Could good old fashioned playground clapping games and learning nursery rhymes help dyslexia? A new study suggests there is method in the old school playground games.
Usha Goswami, prof of Cognitive Developmental Neuroscience at Cambridge has spent the last 10 years testing the brains of youngsters to find out what was driving the learning problem.
Clear Insight Productions - seeking to keep the arts relevant.
Clear Insight Productions - for people devoted to finding better solutions and ways of doing, being and knowing.
A poem - I think some of you will love this one - it certainly made me laugh creativity coach and author Sam Bennett's homage to "Women Who Workshop." I think it is to all workshop junkies out there in praise of our unstoppable search for more or better. Guilty as found!
Can you go to too many workshops? I don't think so.
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Perhaps all the dragons in our lives are princesses who are only waiting to see us act, just once, with beauty and courage. Perhaps everything that frightens us is, in its deepest essence, something helpless that wants our love.
I'm for ever fascinated where one foot in front of the other can lead.
Yesterday I got an email from Adrienne Lloren, a young entrepreneur in Toronto who interviewed me this year for her online summit, "The Thriving Artist."
In her email she mentioned one of her mentors, Jim Rohn. I'd never heard of him and curious to know where Adrianne gets her energy and inspiration I did a quick google search. Wikipedia told me that he had been a mentor for Tony Robbins. I was more curious.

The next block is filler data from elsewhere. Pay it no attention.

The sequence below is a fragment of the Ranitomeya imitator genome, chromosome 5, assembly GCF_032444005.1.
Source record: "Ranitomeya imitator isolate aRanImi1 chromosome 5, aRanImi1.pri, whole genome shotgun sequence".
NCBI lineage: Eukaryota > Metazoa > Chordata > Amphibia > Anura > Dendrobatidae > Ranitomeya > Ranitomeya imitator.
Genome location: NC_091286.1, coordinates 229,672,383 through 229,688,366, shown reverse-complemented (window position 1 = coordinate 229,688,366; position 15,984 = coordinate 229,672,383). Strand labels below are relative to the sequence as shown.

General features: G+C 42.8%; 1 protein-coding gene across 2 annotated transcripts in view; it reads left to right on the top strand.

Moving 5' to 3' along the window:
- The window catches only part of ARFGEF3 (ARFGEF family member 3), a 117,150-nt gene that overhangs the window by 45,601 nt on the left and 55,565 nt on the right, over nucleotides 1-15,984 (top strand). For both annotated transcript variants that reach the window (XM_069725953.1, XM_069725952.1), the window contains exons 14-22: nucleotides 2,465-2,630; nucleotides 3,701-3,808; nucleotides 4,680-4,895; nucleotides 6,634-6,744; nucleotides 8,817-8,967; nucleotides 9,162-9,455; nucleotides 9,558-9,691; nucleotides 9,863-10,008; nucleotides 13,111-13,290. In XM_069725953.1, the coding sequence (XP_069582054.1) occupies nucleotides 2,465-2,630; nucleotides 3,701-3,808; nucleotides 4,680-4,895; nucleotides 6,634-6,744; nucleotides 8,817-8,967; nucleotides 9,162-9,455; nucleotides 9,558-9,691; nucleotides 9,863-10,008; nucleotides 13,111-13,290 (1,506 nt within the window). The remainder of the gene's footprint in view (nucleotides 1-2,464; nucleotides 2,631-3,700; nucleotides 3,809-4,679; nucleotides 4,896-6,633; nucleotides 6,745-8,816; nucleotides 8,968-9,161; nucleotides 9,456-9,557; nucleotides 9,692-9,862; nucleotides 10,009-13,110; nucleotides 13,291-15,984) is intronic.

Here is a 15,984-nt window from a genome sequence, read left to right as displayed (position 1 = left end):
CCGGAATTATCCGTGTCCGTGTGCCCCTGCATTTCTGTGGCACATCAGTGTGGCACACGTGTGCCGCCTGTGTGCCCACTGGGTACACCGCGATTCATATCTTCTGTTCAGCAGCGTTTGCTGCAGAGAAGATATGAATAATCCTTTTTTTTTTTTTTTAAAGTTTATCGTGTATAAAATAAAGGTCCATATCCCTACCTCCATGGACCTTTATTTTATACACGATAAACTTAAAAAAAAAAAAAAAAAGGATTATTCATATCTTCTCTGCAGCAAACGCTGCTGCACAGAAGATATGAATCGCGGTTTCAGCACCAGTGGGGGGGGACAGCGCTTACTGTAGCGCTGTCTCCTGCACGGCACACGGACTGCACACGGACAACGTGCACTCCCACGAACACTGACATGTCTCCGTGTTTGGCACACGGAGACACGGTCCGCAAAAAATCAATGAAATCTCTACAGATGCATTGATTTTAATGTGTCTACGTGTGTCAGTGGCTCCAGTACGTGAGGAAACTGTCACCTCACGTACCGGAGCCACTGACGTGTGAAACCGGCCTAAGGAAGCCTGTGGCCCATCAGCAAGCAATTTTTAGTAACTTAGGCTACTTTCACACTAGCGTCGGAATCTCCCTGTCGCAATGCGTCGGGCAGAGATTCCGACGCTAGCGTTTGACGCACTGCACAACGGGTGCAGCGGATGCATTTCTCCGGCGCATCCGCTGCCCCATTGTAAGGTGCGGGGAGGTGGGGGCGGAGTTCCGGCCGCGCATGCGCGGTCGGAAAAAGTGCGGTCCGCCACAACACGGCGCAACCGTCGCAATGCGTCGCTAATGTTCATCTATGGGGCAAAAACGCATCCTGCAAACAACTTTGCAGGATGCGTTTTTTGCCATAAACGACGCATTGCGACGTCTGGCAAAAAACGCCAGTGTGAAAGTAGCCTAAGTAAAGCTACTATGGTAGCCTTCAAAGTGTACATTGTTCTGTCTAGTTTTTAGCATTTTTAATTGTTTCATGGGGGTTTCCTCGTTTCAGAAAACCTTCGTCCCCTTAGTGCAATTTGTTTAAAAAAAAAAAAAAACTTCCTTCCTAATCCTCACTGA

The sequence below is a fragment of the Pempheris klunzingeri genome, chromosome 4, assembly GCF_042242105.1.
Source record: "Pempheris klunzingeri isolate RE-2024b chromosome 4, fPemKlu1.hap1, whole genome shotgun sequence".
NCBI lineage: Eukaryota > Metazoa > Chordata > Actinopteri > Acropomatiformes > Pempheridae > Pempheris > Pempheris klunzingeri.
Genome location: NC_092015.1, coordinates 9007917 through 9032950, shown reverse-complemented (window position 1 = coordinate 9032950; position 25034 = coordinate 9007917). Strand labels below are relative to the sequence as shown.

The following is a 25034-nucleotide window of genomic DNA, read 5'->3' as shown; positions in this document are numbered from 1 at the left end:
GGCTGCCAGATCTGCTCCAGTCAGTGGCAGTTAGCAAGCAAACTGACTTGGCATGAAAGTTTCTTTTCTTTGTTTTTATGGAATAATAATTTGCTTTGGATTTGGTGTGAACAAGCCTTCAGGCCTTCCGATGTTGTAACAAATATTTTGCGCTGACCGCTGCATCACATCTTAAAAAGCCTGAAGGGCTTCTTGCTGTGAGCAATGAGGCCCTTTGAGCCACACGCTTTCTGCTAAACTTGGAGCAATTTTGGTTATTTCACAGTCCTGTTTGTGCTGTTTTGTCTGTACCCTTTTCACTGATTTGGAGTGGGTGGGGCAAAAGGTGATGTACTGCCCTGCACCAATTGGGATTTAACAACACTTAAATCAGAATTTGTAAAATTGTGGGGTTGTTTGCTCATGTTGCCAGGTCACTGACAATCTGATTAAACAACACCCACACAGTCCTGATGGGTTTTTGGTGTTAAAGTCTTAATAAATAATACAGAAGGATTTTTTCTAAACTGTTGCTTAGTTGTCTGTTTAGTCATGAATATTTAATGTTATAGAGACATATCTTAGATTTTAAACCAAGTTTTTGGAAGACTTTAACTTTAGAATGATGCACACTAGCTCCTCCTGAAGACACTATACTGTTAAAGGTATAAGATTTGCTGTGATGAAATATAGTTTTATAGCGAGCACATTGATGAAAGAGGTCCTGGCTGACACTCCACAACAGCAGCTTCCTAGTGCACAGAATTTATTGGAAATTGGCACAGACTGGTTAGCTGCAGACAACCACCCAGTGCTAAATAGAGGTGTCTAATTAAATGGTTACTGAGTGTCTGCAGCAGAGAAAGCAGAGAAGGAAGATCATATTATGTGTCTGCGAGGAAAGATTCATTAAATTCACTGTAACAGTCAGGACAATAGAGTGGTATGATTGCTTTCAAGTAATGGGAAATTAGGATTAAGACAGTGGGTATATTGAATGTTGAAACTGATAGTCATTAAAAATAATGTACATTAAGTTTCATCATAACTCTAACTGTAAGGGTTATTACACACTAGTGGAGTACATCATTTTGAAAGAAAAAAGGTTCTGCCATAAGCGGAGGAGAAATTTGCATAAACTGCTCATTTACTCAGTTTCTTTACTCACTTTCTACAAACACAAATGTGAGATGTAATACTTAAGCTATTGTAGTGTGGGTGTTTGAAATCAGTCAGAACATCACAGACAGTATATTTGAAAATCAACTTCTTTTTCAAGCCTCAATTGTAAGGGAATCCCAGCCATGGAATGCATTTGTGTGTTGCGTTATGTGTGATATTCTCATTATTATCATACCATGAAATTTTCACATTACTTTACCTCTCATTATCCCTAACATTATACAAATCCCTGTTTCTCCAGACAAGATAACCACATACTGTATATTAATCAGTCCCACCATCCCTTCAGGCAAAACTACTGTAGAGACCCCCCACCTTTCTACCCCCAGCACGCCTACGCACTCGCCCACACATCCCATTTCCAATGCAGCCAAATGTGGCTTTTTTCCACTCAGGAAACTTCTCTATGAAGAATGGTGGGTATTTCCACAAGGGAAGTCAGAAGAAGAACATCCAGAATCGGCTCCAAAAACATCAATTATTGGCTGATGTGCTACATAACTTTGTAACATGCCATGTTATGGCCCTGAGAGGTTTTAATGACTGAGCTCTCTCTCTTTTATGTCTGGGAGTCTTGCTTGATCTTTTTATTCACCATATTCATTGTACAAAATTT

So I followed a link and watched a couple of videos in Youtube. His talks are about mindset, full of handy phrases and practical common sense. There was some useful information in talks titled "Focus on One Thing", and "How to Use Your Time Wisely."
I was tidying up paperwork so listened as I sorted.
As it does Youtube suggested some other videos. In the "coming next" box appeared videos from Dr Wayne Dyer - someone I had heard mentioned various times however I never had listened to any of his work.
Youtube makes it easy for the curious. One video was called "On the Tao and A Million Little Pieces." I listened to various of the talks as I sorted paperwork and Dyer talked about living the "inspired life."
Two things struck me. The first was that one of his chosen quotes was a quote from the British poet, print maker and visionary, William Blake that I have used many times in workshops and in my website,
To see a world in a Grain of Sand,
This quote always reminded me of what anthropologist Victor Turner talked about in "communitas" - the ability of culture to link people, and the power of art and culture can make you look and look again.
The second factor that surprised me was Dyer talking about 3.15am as one of those special times when you have more access to your quiet and true place. The Celtic Christians called it a "thin place" - where we are closer to that something else. Dyer quotes Rumi's saying, ""The breeze at dawn has special messages for you. Do not go back to sleep."
You've guessed it, I woke up, got up to go to the loo, checked the time, and of course it was 3.15am. In the spirit of the coincidence I did my dues and took out a notebook and put down some thoughts.
Each day is this sum of one foot in front of the other and the curiosity to find where my nose will lead me next.
In the talk, Dyer mentions the book he is working on based on the Tao Te Ching to be called “Change The Way You Look At Life And The Life You're Living Changes.” I don't know if the book stayed with that title but whatever the title I'm sure that it was as fascinating as this talk about our thinking.
New Year, New steps. Stay awake even just for the sake of a curiosity to see what might happen.